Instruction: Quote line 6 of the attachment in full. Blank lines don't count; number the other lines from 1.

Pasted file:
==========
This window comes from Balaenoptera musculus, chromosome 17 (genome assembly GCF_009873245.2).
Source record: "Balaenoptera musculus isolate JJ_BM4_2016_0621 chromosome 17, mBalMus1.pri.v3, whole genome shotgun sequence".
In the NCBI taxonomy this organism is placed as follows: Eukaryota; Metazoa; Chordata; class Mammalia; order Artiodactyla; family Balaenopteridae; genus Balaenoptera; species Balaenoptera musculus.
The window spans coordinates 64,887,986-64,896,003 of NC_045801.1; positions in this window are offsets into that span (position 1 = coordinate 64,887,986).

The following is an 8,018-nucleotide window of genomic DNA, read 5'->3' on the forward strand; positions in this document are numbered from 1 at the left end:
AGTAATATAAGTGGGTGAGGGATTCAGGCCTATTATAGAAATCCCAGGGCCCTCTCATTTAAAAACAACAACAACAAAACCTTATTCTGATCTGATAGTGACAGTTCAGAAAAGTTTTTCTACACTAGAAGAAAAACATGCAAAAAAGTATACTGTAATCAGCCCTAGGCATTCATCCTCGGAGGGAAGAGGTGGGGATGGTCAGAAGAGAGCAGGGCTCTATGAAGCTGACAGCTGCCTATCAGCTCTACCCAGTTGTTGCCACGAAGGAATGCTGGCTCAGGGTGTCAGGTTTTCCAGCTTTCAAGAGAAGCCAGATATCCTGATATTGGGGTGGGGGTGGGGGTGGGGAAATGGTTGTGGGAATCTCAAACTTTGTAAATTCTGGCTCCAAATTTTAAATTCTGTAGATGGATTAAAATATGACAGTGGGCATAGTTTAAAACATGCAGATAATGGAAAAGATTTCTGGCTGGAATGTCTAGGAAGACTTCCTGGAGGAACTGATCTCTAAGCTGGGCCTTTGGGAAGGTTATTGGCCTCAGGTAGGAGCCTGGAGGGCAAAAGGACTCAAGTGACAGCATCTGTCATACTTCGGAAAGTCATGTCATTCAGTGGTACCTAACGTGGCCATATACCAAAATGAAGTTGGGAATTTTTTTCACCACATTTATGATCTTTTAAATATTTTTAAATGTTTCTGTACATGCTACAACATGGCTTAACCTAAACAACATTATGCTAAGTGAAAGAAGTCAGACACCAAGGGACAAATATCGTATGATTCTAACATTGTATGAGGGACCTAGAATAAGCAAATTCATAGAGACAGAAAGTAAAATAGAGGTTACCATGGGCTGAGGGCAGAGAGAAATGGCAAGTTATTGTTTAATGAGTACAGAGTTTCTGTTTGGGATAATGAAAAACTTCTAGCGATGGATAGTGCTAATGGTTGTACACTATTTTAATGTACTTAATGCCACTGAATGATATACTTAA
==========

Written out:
AGTAATATAAGTGGGTGAGGGATTCAGGCCTATTATAGAAATCCCAGGGCCCTCTCATTTAAAAACAACAACAACAAAACCTTATTCTGATCTGATAGTGACAGTTCAGAAAAGTTTTTCTACACTAGAAGAAAAACATGCAAAAAAGTATACTGTAATCAGCCCTAGGCATTCATCCTCGGAGGGAAGAGGTGGGGATGGTCAGAAGAGAGCAGGGCTCTATGAAGCTGACAGCTGCCTATCAGCTCTACCCAGTTGTTGCCACGAAGGAATGCTGGCTCAGGGTGTCAGGTTTTCCAGCTTTCAAGAGAAGCCAGATATCCTGATATTGGGGTGGGGGTGGGGGTGGGGAAATGGTTGTGGGAATCTCAAACTTTGTAAATTCTGGCTCCAAATTTTAAATTCTGTAGATGGATTAAAATATGACAGTGGGCATAGTTTAAAACATGCAGATAATGGAAAAGATTTCTGGCTGGAATGTCTAGGAAGACTTCCTGGAGGAACTGATCTCTAAGCTGGGCCTTTGGGAAGGTTATTGGCCTCAGGTAGGAGCCTGGAGGGCAAAAGGACTCAAGTGACAGCATCTGTCATACTTCGGAAAGTCATGTCATTCAGTGGTACCTAACGTGGCCATATACCAAAATGAAGTTGGGAATTTTTTTCACCACATTTATGATCTTTTAAATATTTTTAAATGTTTCTGTACATGCTACAACATGGCTTAACCTAAACAACATTATGCTAAGTGAAAGAAGTCAGACACCAAGGGACAAATATCGTATGATTCTAACATTGTATGAGGGACCTAGAATAAGCAAATTCATAGAGACAGAAAGTAAAATAGAGGTTACCATGGGCTGAGGGCAGAGAGAAATGGCAAGTTATTGTTTAATGAGTACAGAGTTTCTGTTTGGGATAATGAAAAACTTCTAGCGATGGATAGTGCTAATGGTTGTACACTATTTTAATGTACTTAATGCCACTGAATGATATACTTAA